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A Layer of Sand

Translated by Yannis Goumas

On my Easter or Christmas holidays I’d often go to Famagusta, to my uncle Mitsos’ house. Mitsos was my father’s youngest brother who, on my grandfather’s insistence, had taken over the family timber business. Actually, Mitsos had never intended to become a merchant; his dream was to read philology in Paris or Athens; but grandfather wouldn’t hear of it. The quarrel between the two came to an end when my father, a third year medical student in Vienna, intervened, threatening to give up his studies and take over the timber business himself, seeing that Mitsos wanted to follow his bent. This, it seems, sobered down Mitsos, for he decided to enroll in the Graduate Business School in Paris. Once there, by engaging in literary conversations and visiting second-hand bookshops, he did his best to overcome the boredom he felt for accountancy and economics. When he received his degree, he returned to Cyprus, took charge of the business, became town councilor, and married aunt Beba, a Greek girl from Port Said in Egypt.

Their house was among the first to be built along the Famagusta seafront, together with Evangelos Louizos’ shanty, the Marine Club, the British Club, and grandfather’s seaside abode which later became a gambling place and was named “White Tower”. In those days when the coast was not full of hotels and bars and juke-boxes, theirs was a huge house with a large verandah and white colonnades that went as far as the sea, and where on Sundays, in summer, we lunched off chicken with seasoned rice, roast, and salads topped by a tomato peeled in the shape of a rose; or again in winter, in the dining room with the azure walls and the paintings of Paul Georgiou with shades of blue and ochre. It was these paintings that I studied at night when there was no one at home, the watercolours and old gravures along the corridors that my uncle had bought in antique shops in Paris and Alexandria, where two or three times a year he religiously invested the timber business profits; or I would go into his bedroom, which was full of books and magazines, with a small lamp on the bedside table, so placed as to shine upon the pages of a book right beside the bed, which was plain and narrow and covered with a brown blanket, whereas my aunt’s was a wide feather bed with lace trimmings. Other times, in the evening or in the morning when my aunt was still asleep or out shopping, I’d go into the library, where Mitsos had gathered all his yearning for literature.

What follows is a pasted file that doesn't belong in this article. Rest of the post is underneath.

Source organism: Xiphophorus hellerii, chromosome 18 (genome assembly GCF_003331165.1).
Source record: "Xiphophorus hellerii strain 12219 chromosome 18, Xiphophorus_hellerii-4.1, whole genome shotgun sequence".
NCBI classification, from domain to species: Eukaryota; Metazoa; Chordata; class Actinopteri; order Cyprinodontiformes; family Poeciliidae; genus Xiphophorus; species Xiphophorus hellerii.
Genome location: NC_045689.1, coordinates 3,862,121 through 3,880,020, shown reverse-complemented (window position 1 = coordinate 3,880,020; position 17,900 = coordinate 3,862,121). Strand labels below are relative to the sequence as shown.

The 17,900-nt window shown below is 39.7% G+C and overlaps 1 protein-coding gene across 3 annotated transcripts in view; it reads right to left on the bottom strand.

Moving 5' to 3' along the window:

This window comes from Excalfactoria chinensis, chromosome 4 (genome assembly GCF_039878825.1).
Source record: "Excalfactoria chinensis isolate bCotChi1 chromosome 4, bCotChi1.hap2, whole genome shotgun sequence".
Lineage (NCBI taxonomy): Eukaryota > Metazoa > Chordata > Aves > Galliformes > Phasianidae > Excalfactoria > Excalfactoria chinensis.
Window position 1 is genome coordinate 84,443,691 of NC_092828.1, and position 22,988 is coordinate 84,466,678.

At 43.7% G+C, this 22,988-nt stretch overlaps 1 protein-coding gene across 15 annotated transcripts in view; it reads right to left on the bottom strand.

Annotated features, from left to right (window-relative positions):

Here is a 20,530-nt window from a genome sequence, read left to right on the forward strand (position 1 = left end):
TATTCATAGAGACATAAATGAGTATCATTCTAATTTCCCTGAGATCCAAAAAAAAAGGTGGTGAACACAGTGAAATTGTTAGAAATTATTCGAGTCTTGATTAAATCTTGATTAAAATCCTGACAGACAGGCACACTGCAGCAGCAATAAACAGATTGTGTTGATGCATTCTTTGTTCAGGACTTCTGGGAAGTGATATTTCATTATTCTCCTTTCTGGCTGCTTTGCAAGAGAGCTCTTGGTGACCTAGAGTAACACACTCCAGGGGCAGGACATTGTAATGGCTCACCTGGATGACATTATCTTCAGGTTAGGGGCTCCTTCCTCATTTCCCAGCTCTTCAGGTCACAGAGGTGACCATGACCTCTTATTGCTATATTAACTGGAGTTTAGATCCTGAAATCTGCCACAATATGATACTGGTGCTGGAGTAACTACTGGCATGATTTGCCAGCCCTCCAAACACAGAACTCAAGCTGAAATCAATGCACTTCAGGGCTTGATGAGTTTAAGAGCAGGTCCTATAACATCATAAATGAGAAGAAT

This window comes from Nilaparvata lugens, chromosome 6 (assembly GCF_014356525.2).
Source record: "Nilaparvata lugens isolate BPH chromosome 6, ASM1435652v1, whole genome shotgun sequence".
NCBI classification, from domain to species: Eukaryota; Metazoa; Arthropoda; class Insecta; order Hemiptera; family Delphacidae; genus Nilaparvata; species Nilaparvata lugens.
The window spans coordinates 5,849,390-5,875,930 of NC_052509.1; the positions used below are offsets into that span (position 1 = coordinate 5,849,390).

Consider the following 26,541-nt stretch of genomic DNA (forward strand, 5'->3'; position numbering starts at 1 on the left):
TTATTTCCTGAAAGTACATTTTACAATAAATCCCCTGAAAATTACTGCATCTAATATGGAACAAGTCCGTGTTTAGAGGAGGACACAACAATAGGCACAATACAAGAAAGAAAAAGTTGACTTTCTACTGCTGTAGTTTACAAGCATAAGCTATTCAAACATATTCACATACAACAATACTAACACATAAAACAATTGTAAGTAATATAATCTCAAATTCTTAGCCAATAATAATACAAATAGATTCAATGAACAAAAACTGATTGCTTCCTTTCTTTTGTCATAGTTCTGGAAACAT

The library was oak-panelled, with heavy orange-coloured silk curtains, through which the light filtered; it contained a collection of historical books and other literary works, especially stories of travellers to the Holy Land, Lebanon and Cyprus, some on parchments and others dating way back. I had learnt to read the Roman symbols, “1687 Venice”, these old manuscripts had a very distinct smell. Many of these books he would send to Athens for restoration and binding, and they would be returned with patterns on the leather cover and gold letters on the spine.

One day, as I was leafing through some books, I came across one with small blue and tile-coloured sketches, palm trees, fretwork and balconies, which illustrated some rather odd poems. I had just entered high school, and felt a secret satisfaction reading them; so much so, that I fell into the habit of going down into the library when there was no one about and read these and only these. I took to copying the poems into a notebook; at first I copied them down as they were; then I started making modifications, and these modifications I regarded as original work. This is how I began writing. A few years later, Mitsos made me a present of Cavafy’s poems, it was the first edition issued in 1935 with sketches by Takis Kalmouhos. This was the only book that was rescued from the library when the Turkish army occupied Famagusta in 1974. We’ve heard nothing more since, neither about the house nor the books; the only thing we know is that the area remains uninhabited; for sure the verandah will have run to weeds by now, and the books, if they are still there, covered with a layer of sand.

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